Lessons From Running, How Running Became Therapy for This Non-Runner
Running for therapy is truly therapy. You've heard it before but it's true. Running has taught me more about life and myself than any other thing I've ever undertaken.
First of all, let me say that I never considered myself a runner. As a matter of fact, I used to qualify myself as a 'hate running' type person.
Here are a few misconceptions I had about running before I started doing it seriously:
- It has always seemed to me like an elitist sport.
- People who ran were lean and strong.
- I've always associated running with people who were fit, strong and overall healthy.
Years later I decided to lose some weight after my second child and I turned to running. I didn't own a bike and the pool and fitness centers were miles away. Plus, I didn't feel I had the means to pay for equipment or memberships. So I began running. Again. For some reason, this time I caught the bug.
It wasn't until years later, when I again felt the need to lose weight and bump up my almost non-existent exercise routine that I started running again. Actually, it started with simply walking.
I was motivated to get up early and walk every morning. Soon, that wasn't enough for me and I'd start jogging a few hundred meters at a time. I'd think, just to the next lamppost or that tree up there. Then I'd walk again. Then up and off I was again building my momentum. Finally, months later I was up to mainly running. It felt great! This died off some as I got into my new start-up business.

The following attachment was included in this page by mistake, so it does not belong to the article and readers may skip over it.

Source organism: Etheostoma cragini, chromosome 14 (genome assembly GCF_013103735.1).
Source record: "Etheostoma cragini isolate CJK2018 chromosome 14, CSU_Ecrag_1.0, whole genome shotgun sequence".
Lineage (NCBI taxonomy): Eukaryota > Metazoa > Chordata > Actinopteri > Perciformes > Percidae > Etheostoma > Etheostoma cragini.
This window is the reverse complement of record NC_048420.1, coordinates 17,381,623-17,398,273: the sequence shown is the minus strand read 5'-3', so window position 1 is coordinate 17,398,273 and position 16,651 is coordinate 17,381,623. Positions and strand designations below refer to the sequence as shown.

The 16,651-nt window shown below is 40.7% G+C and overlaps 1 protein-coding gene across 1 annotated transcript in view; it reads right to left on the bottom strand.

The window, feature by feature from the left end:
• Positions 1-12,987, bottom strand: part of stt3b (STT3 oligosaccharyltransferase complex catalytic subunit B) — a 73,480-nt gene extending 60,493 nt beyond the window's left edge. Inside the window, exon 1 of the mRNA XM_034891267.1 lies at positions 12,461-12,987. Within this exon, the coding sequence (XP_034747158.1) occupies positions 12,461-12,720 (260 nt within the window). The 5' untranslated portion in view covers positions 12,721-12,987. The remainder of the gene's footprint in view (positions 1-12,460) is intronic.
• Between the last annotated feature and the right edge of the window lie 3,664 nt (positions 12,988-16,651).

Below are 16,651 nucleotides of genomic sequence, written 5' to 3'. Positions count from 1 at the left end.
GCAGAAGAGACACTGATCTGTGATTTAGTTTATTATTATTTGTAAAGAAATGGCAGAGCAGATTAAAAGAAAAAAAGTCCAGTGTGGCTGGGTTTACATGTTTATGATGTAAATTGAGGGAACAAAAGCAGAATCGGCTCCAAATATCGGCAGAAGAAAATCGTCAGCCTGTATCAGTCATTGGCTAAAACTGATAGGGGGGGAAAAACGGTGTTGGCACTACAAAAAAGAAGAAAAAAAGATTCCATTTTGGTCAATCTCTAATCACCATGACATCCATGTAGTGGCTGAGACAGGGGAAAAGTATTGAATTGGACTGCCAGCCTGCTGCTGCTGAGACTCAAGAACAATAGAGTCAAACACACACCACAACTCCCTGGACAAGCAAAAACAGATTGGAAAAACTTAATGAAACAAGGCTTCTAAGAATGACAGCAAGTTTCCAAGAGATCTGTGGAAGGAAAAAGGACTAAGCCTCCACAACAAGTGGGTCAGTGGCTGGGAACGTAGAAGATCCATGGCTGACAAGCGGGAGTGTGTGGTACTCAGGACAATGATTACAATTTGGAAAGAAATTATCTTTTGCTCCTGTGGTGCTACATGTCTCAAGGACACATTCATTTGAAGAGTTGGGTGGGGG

One day I had a bit of a breakthrough. I had an argument with my husband who was at work. I worked from the home and I was so angry at the end of that conversation that I was ready to start throwing things. For some reason, I decided to go for a walk and "burn off steam". When I finished my 45 minute walk, I felt not only much calmer I couldn't remember why I had been so angry with my husband. It was a light bulb moment because if walking could do that for me, then imagine what running could do for my stress.
And that is when the running saved me. I would get really upset and take it outside. Everyday, I would burn off my stress by taking it outside and start running. I found that running calmed my runaway thoughts. Then it started helping me to think better. Once I got the emotion out, I had room for more rational thoughts. Things didn't look as scary after a run. Thoughts that would have me waking up drenched in sweat at 3 am wouldn't seem so bad to me. I had better answers after my runs.
Running didn't save my business (it was too far gone) but it saved me from going over the edge. In the end, it was only a business. I came out of it a marathoner and a runner (and still alive). I learned that running helped balance me. I'm a high energy person. I need running to burn off that extra energy that when I'm not in a good place gets turned into frustration and anger. Things that used to upset me before I became a runner couldn't upset me once I was running regularly. It was like why waste the energy on that. I've got more important things to do like go run!
"Anne Dessens is the editor/founder of Anne Dessens.com the success website through personal development in the major areas of life: diet, exercise, health, self-improvement and universal laws.
Improve your your life by becoming a distance runner: http://www.annedessens.com/running-and-walking.html